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The Old Man Tumbles, Taking His State's Pride With Him

New Hampshire's mountain landmark, reproduced on license plates and coins, was for many residents the very profile of the Granite State.

May 04, 2003|Elizabeth Mehren | Times Staff Writer

BOSTON — The Old Man of the Mountain -- New Hampshire's Great Stone Face -- fell Saturday, a tragedy of immense geological and cultural proportions in the Granite State.

"What other state has lost its symbol just like that?" said Marie Harris, the state's poet laureate.

The four-story stone outcropping at Franconia Notch State Park in the White Mountains was reproduced on New Hampshire license plates, road signs and stationery. It's on the commemorative-issue U.S. quarter. The landmark profile, trussed together for decades with cables and epoxy, collapsed into rubble after a brutalizing winter of high winds, heavy rains and freezing temperatures.

"There's only so much you can do," said state parks spokesman Mike Pelchat, who hiked up Saturday to make sure the beloved Old Man of the Mountain was not a victim of foul play. "We always thought it was the hand of God holding him up, and he let go."

Thick clouds on Thursday and Friday obscured the top of Cannon Mountain, where the Old Man reposed, so state officials were uncertain just when he tumbled from the perch he assumed in the postglacial period of the last Ice Age, between 2,000 and 10,000 years ago. A state parks trail crew reported Saturday morning that the old stone man was gone.

A gasp of collective despair swept through the crowded annual meeting of the New Hampshire Historical Society in Concord when the Old Man's collapse was announced Saturday morning.

"It was kind of like the life was sucked out of the room," said Mark Foynes, the group's education director. "The Old Man is a symbol of our identity, an exemplar of New Hampshire's ruggedness -- both its terrain and what we like to think of as our character as people."

Struggling for a parallel, Foynes said, "It would be as if someone snuck into the Grand Canyon at night with a gazillion tons of fill and filled the whole place up."

The craggy stone profile was first sighted in 1805, as work crews carved a path for horses and ox carts through the White Mountains. As clouds lifted to reveal the distinctive profile formed by five granite ledges, the workers stopped in amazement.

Two of the workmen, Luke Brooks and Francis Whitcomb, both of nearby Franconia, reportedly gazed at the face-like stone configuration and said, "That is Jefferson!" -- president of the United States at the time.

Franklin Pierce, the only American president to hail from New Hampshire, loved to hike in the White Mountains -- known to many in the 19th century as "America's Alps" -- and took his friend Nathaniel Hawthorne to see the Old Man. The novelist was so moved that he wrote a book, "The Great Stone Face," using the landmark as an allegory for God.

"I'd say that through the mid-19th century the Old Man was seen very much as a Christ-like figure," said Robert McGrath, a professor of art history at Dartmouth College in Hanover, N.H.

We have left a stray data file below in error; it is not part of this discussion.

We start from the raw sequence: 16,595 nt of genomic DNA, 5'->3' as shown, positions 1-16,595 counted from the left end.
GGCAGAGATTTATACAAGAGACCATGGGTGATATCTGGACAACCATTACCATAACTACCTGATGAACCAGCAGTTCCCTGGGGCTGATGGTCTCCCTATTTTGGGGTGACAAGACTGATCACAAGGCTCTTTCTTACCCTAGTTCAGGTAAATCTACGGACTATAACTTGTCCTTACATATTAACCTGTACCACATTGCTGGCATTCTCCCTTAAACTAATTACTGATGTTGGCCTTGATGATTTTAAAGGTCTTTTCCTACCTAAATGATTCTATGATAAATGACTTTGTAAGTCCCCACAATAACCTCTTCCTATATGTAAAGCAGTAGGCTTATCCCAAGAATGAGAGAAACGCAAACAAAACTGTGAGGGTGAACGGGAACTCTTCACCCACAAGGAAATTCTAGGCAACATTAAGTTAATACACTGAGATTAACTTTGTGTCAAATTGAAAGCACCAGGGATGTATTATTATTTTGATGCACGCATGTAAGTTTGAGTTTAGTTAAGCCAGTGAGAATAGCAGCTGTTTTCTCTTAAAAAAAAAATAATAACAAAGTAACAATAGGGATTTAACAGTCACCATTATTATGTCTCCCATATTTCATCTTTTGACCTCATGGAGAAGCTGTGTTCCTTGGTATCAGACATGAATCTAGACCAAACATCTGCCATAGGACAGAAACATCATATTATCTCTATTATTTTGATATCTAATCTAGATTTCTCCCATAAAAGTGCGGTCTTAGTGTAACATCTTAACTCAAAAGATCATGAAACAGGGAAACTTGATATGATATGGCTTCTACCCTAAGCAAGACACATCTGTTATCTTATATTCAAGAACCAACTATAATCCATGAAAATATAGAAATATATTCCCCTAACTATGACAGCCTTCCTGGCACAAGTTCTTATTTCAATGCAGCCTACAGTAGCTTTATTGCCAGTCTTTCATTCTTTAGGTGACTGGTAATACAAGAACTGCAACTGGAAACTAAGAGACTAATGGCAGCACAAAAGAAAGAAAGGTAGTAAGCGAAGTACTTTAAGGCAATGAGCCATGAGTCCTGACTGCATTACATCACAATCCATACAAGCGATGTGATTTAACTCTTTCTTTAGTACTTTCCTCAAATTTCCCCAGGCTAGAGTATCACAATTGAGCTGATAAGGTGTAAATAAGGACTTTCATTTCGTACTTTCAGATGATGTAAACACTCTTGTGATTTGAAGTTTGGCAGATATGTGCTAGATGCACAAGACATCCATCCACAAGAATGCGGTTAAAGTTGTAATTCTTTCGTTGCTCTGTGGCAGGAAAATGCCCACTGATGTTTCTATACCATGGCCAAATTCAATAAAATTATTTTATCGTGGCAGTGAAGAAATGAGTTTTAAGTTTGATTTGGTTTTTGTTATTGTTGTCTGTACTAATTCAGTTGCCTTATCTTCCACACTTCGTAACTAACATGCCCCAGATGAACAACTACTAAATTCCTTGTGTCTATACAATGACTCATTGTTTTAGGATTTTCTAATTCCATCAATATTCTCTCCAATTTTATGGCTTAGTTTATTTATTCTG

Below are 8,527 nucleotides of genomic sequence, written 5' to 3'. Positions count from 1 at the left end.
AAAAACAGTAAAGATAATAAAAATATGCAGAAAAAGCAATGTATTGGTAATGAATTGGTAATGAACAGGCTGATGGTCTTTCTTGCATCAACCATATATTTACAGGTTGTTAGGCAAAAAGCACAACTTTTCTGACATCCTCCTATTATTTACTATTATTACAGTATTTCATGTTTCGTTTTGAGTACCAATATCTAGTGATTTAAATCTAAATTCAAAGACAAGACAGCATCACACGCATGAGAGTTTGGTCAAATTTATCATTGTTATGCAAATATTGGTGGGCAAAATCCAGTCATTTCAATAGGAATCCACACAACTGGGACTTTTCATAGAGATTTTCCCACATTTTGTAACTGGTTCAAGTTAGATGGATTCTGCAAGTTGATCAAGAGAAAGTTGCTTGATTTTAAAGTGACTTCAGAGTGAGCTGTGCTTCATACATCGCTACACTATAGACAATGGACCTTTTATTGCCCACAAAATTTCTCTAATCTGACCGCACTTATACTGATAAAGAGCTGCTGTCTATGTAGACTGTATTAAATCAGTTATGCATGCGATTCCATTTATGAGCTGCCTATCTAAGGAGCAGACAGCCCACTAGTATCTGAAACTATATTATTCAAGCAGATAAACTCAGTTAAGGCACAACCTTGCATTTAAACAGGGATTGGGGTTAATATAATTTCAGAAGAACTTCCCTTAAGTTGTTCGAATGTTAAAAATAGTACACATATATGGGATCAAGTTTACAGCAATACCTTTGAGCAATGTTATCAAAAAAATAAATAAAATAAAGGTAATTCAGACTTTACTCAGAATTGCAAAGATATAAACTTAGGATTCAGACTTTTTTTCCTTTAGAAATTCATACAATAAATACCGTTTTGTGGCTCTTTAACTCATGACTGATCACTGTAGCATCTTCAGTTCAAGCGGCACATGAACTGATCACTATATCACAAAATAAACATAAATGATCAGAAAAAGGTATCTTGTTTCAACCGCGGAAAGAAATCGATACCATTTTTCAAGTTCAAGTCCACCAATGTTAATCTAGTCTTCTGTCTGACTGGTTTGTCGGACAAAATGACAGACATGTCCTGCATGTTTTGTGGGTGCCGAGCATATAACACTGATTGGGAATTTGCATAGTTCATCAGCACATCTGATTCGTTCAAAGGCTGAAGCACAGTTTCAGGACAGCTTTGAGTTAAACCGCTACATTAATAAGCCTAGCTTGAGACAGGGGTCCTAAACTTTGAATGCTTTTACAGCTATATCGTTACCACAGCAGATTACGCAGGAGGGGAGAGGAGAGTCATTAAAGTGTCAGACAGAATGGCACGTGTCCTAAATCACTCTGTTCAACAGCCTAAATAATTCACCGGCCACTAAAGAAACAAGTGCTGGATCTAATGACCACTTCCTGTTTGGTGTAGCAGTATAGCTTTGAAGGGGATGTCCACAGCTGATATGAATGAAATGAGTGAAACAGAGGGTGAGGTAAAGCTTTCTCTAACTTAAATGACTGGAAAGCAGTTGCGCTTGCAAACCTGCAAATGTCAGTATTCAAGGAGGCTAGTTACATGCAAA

McGrath said the profile attracted painters and philosophers who pondered "the transcendental idea of God being present in the American landscape."

The state even set aside kneeling places so the Old Man could be properly contemplated, he said, calling the landmark's collapse "absolutely catastrophic."

The profile prompted Daniel Webster to note that, while shoemakers hang signs shaped like shoes outside their businesses and dentists use depictions of teeth to advertise their trade, "Up in the mountains of New Hampshire, God Almighty has hung out a sign to show that there, He makes men."

According to historian John T.B. Mudge, author of "The Old Man's Reader," there is no archeological or other evidence that the nomadic hunters who populated New Hampshire after the Ice Age knew about the stone formation.

The Old Man stood 1,200 feet above Profile Lake. His visage measured 25 feet across and 40 feet tall.

David Nielsen, whose late father was the profile's official caretaker for decades, fought back tears Saturday as he gazed at the empty mountaintop.

"The oldest person in my family has just died," he said.

For generations of Americans who came of age before mass airplane travel, the Old Man also was a road-trip destination.

New Hampshire regarded its geological landmark as an attraction comparable to Half Dome in Yosemite National Park.

Indeed, the geological composition of both natural monuments was similar.

But the Old Man often hid in the clouds, disappointing visitors who drove to see him. He also rested at an angle that sometimes challenged tourists.

"If you weren't in the proper spot, you weren't going to see him," Foynes said.

On Friday night, for example, Dick Hamilton -- president of a tourism group called White Mountain Attractions -- drove through Franconia Notch State Park, as he has every day for more than 30 years, and spoke to the granite gentleman.

With the Old Man concealed by clouds, Hamilton said, "Good night, boss, wherever you are."

On Saturday, Hamilton bemoaned: "I've just lost my No. 1 tourist attraction."

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